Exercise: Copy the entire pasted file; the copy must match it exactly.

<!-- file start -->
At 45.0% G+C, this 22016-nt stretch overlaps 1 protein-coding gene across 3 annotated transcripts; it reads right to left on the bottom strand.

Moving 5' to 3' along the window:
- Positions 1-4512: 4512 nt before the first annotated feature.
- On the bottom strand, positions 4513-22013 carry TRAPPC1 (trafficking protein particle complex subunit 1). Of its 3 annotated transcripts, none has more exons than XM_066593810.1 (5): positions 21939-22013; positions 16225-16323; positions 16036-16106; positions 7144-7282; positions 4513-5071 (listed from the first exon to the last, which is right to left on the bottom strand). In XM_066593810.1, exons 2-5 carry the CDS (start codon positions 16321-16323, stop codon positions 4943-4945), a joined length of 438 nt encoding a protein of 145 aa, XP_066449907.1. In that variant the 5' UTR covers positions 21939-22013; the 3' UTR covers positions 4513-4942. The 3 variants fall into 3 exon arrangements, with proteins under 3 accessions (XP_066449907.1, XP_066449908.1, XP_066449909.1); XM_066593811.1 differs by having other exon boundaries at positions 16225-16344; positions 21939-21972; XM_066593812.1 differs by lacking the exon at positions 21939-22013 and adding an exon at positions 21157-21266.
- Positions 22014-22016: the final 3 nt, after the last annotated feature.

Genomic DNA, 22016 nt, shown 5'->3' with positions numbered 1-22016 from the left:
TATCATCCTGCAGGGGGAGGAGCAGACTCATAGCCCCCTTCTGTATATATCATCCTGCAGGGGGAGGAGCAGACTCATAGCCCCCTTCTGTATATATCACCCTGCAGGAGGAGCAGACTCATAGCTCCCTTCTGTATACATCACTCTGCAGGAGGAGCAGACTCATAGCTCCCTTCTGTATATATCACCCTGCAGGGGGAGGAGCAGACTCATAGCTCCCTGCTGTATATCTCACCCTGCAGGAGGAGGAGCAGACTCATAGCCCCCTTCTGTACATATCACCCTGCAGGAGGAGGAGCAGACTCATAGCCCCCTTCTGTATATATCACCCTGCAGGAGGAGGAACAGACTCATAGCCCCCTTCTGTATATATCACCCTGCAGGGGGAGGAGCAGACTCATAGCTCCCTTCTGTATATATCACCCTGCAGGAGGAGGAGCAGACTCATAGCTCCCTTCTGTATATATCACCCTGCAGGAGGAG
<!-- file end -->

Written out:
At 45.0% G+C, this 22016-nt stretch overlaps 1 protein-coding gene across 3 annotated transcripts; it reads right to left on the bottom strand.

Moving 5' to 3' along the window:
- Positions 1-4512: 4512 nt before the first annotated feature.
- On the bottom strand, positions 4513-22013 carry TRAPPC1 (trafficking protein particle complex subunit 1). Of its 3 annotated transcripts, none has more exons than XM_066593810.1 (5): positions 21939-22013; positions 16225-16323; positions 16036-16106; positions 7144-7282; positions 4513-5071 (listed from the first exon to the last, which is right to left on the bottom strand). In XM_066593810.1, exons 2-5 carry the CDS (start codon positions 16321-16323, stop codon positions 4943-4945), a joined length of 438 nt encoding a protein of 145 aa, XP_066449907.1. In that variant the 5' UTR covers positions 21939-22013; the 3' UTR covers positions 4513-4942. The 3 variants fall into 3 exon arrangements, with proteins under 3 accessions (XP_066449907.1, XP_066449908.1, XP_066449909.1); XM_066593811.1 differs by having other exon boundaries at positions 16225-16344; positions 21939-21972; XM_066593812.1 differs by lacking the exon at positions 21939-22013 and adding an exon at positions 21157-21266.
- Positions 22014-22016: the final 3 nt, after the last annotated feature.

Genomic DNA, 22016 nt, shown 5'->3' with positions numbered 1-22016 from the left:
TATCATCCTGCAGGGGGAGGAGCAGACTCATAGCCCCCTTCTGTATATATCATCCTGCAGGGGGAGGAGCAGACTCATAGCCCCCTTCTGTATATATCACCCTGCAGGAGGAGCAGACTCATAGCTCCCTTCTGTATACATCACTCTGCAGGAGGAGCAGACTCATAGCTCCCTTCTGTATATATCACCCTGCAGGGGGAGGAGCAGACTCATAGCTCCCTGCTGTATATCTCACCCTGCAGGAGGAGGAGCAGACTCATAGCCCCCTTCTGTACATATCACCCTGCAGGAGGAGGAGCAGACTCATAGCCCCCTTCTGTATATATCACCCTGCAGGAGGAGGAACAGACTCATAGCCCCCTTCTGTATATATCACCCTGCAGGGGGAGGAGCAGACTCATAGCTCCCTTCTGTATATATCACCCTGCAGGAGGAGGAGCAGACTCATAGCTCCCTTCTGTATATATCACCCTGCAGGAGGAG